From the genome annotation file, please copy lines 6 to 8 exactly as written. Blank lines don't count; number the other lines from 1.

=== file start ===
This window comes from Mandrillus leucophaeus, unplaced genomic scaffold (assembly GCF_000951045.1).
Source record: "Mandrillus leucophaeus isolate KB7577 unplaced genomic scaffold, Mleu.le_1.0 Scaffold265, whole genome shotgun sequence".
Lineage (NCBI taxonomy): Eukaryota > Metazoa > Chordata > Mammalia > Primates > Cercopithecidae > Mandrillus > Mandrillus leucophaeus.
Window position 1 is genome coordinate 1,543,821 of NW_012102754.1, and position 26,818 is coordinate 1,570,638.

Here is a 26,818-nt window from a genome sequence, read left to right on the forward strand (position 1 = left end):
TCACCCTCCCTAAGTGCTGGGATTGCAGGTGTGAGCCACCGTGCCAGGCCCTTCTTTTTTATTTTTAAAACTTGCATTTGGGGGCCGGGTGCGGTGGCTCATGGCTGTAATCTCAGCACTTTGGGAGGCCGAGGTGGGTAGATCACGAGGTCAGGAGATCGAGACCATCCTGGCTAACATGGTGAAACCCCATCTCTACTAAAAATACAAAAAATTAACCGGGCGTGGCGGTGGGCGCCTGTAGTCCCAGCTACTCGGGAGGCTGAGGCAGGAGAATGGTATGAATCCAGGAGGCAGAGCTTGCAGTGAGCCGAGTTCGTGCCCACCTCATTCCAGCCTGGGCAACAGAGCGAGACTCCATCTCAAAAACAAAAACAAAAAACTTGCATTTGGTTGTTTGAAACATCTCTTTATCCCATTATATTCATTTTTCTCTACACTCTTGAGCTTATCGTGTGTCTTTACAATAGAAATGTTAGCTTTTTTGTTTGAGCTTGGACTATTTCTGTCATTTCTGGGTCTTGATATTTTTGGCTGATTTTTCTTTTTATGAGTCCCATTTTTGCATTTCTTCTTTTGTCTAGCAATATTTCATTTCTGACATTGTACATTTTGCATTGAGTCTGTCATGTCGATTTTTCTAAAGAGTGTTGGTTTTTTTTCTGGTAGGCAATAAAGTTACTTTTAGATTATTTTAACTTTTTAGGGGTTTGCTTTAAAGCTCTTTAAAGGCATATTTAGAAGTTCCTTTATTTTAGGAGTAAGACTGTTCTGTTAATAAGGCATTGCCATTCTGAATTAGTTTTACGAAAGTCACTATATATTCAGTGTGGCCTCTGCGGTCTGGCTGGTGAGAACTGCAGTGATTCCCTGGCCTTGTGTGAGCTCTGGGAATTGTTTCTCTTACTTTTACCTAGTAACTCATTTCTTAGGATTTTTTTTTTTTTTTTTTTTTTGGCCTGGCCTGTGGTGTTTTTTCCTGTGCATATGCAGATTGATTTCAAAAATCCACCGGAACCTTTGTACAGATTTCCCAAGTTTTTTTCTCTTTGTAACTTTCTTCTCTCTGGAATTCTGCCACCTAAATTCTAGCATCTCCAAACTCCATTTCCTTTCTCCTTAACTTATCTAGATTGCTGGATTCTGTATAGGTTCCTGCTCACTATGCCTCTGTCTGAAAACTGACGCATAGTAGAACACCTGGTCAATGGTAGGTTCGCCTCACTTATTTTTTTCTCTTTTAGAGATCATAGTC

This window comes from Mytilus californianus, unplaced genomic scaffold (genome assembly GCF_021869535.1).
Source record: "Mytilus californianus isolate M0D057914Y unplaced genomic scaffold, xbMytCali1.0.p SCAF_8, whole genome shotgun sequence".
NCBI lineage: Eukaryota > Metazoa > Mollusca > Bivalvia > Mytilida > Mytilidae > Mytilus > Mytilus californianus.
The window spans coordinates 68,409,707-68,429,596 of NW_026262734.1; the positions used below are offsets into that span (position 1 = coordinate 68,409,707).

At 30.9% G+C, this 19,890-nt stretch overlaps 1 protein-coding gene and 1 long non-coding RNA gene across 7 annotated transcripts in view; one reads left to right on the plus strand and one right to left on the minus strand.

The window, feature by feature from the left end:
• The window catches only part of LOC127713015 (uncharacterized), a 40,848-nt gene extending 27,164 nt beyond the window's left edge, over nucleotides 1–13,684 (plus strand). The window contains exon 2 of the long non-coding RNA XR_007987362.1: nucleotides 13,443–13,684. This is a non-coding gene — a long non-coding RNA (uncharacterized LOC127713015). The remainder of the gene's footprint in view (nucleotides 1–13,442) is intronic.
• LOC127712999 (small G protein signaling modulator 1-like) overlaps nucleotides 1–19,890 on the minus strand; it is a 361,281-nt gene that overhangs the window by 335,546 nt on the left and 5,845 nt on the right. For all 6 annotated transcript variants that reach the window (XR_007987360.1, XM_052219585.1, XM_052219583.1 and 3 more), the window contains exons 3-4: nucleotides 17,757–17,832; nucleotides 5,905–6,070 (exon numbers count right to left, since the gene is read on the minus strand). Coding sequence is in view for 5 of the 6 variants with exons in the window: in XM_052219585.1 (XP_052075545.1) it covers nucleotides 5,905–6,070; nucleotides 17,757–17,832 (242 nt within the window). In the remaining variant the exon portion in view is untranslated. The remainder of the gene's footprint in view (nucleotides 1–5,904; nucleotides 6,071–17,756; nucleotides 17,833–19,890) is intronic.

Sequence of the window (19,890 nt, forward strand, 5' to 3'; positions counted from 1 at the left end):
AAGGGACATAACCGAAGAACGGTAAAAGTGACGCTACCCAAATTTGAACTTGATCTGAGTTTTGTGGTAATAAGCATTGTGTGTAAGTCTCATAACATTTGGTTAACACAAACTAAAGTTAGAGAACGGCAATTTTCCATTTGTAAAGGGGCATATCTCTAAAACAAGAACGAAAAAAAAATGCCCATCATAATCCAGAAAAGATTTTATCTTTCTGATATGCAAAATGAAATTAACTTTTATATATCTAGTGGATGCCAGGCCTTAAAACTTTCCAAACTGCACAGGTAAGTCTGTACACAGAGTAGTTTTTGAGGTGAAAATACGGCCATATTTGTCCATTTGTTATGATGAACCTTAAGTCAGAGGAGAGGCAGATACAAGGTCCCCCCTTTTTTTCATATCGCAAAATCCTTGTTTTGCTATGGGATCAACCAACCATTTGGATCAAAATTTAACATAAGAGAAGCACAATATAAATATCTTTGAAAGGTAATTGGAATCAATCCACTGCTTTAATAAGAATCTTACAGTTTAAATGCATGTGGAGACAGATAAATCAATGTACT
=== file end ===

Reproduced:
TCACCCTCCCTAAGTGCTGGGATTGCAGGTGTGAGCCACCGTGCCAGGCCCTTCTTTTTTATTTTTAAAACTTGCATTTGGGGGCCGGGTGCGGTGGCTCATGGCTGTAATCTCAGCACTTTGGGAGGCCGAGGTGGGTAGATCACGAGGTCAGGAGATCGAGACCATCCTGGCTAACATGGTGAAACCCCATCTCTACTAAAAATACAAAAAATTAACCGGGCGTGGCGGTGGGCGCCTGTAGTCCCAGCTACTCGGGAGGCTGAGGCAGGAGAATGGTATGAATCCAGGAGGCAGAGCTTGCAGTGAGCCGAGTTCGTGCCCACCTCATTCCAGCCTGGGCAACAGAGCGAGACTCCATCTCAAAAACAAAAACAAAAAACTTGCATTTGGTTGTTTGAAACATCTCTTTATCCCATTATATTCATTTTTCTCTACACTCTTGAGCTTATCGTGTGTCTTTACAATAGAAATGTTAGCTTTTTTGTTTGAGCTTGGACTATTTCTGTCATTTCTGGGTCTTGATATTTTTGGCTGATTTTTCTTTTTATGAGTCCCATTTTTGCATTTCTTCTTTTGTCTAGCAATATTTCATTTCTGACATTGTACATTTTGCATTGAGTCTGTCATGTCGATTTTTCTAAAGAGTGTTGGTTTTTTTTCTGGTAGGCAATAAAGTTACTTTTAGATTATTTTAACTTTTTAGGGGTTTGCTTTAAAGCTCTTTAAAGGCATATTTAGAAGTTCCTTTATTTTAGGAGTAAGACTGTTCTGTTAATAAGGCATTGCCATTCTGAATTAGTTTTACGAAAGTCACTATATATTCAGTGTGGCCTCTGCGGTCTGGCTGGTGAGAACTGCAGTGATTCCCTGGCCTTGTGTGAGCTCTGGGAATTGTTTCTCTTACTTTTACCTAGTAACTCATTTCTTAGGATTTTTTTTTTTTTTTTTTTTTTGGCCTGGCCTGTGGTGTTTTTTCCTGTGCATATGCAGATTGATTTCAAAAATCCACCGGAACCTTTGTACAGATTTCCCAAGTTTTTTTCTCTTTGTAACTTTCTTCTCTCTGGAATTCTGCCACCTAAATTCTAGCATCTCCAAACTCCATTTCCTTTCTCCTTAACTTATCTAGATTGCTGGATTCTGTATAGGTTCCTGCTCACTATGCCTCTGTCTGAAAACTGACGCATAGTAGAACACCTGGTCAATGGTAGGTTCGCCTCACTTATTTTTTTCTCTTTTAGAGATCATAGTC

This window comes from Mytilus californianus, unplaced genomic scaffold (genome assembly GCF_021869535.1).
Source record: "Mytilus californianus isolate M0D057914Y unplaced genomic scaffold, xbMytCali1.0.p SCAF_8, whole genome shotgun sequence".